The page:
Joey racing the 2016 Sinister 7 Ultra in Alberta's Rocky Mountains. 

Tara: What was the most challenging part of the race?Joey: Sometime around 70 miles in, you face about 10 miles of almost continuous climbing, in the dark, over really atrocious terrain. Any one of those on its own is hard enough, but all at once was punishing, both physically and mentally. The rising sun definitely gives you some new life after a stretch like that!Tara: Is there something that stands out to you as a highlight, or an overarching positive aspect of running this race?Joey: Absolutely. A few years ago when I first started learning about different 100 mile races, the whole thing seemed so absurd, which it is! I thought that only a tiny subset of elite humans could do such a thing, but there's nothing exceptional about me - I just decided to do something hard and did what was necessary to make it happen. Now, what I might have previously thought of as unreasonable or unattainable just seems like something that takes dedication. From my view, it opens up a lot more potential in life because so many things are recategorized from impossible to possible.Tara: Did completing the Sinister 7 get you pumped up to race another ultra-marathon? And, if so what do you think will be next?Joey: Of course! Naturally, you want to go back and see how much better you could do, but for next year I've got my eye on the Canada 150, a 150-miler in Eastern Manitoba happening to commemorate 150 years of confederation. It only happens once and sounds too good to miss.Tara: Is there anything else you would like to add?Joey: I'm really grateful for all the support of the people I run with regularly, who pushed me to do this. As well, my family has spent a lot of Saturdaymornings without me and I'm glad they put up with the absence. My wife, Vanessa, came out to crew me for the race and did an outstanding job, so a huge thanks to her! To everyone else - I hope this inspires others to aim high and just go for it, whatever it is!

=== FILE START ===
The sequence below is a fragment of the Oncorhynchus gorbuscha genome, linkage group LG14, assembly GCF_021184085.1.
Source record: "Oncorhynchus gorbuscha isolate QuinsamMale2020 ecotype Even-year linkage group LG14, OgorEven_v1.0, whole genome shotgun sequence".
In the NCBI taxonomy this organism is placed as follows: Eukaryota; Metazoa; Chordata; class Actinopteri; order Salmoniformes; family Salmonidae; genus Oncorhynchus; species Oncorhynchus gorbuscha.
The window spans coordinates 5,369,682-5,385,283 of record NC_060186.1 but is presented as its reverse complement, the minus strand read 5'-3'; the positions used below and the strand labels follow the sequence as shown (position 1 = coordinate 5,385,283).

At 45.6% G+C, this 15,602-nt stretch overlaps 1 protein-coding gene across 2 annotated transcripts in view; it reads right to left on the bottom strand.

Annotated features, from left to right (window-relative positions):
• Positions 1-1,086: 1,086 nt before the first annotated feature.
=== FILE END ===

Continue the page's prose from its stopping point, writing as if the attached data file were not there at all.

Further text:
UPCOMING EVENTS 

Miles for SmilesThe Student Medical Society of Saskatchewan is hosting its 13th annual fundraising event onSeptember 10, 2016 - Miles for Smiles! Come out and run/walk 2.5K, or run a 5K or 10K (chip timing is available). All funds raised will go to the Children's Hospital Foundation of Saskatchewan. For more information on the event go to: http://miles4smiles.usask.ca/.


Folkfest Torch Run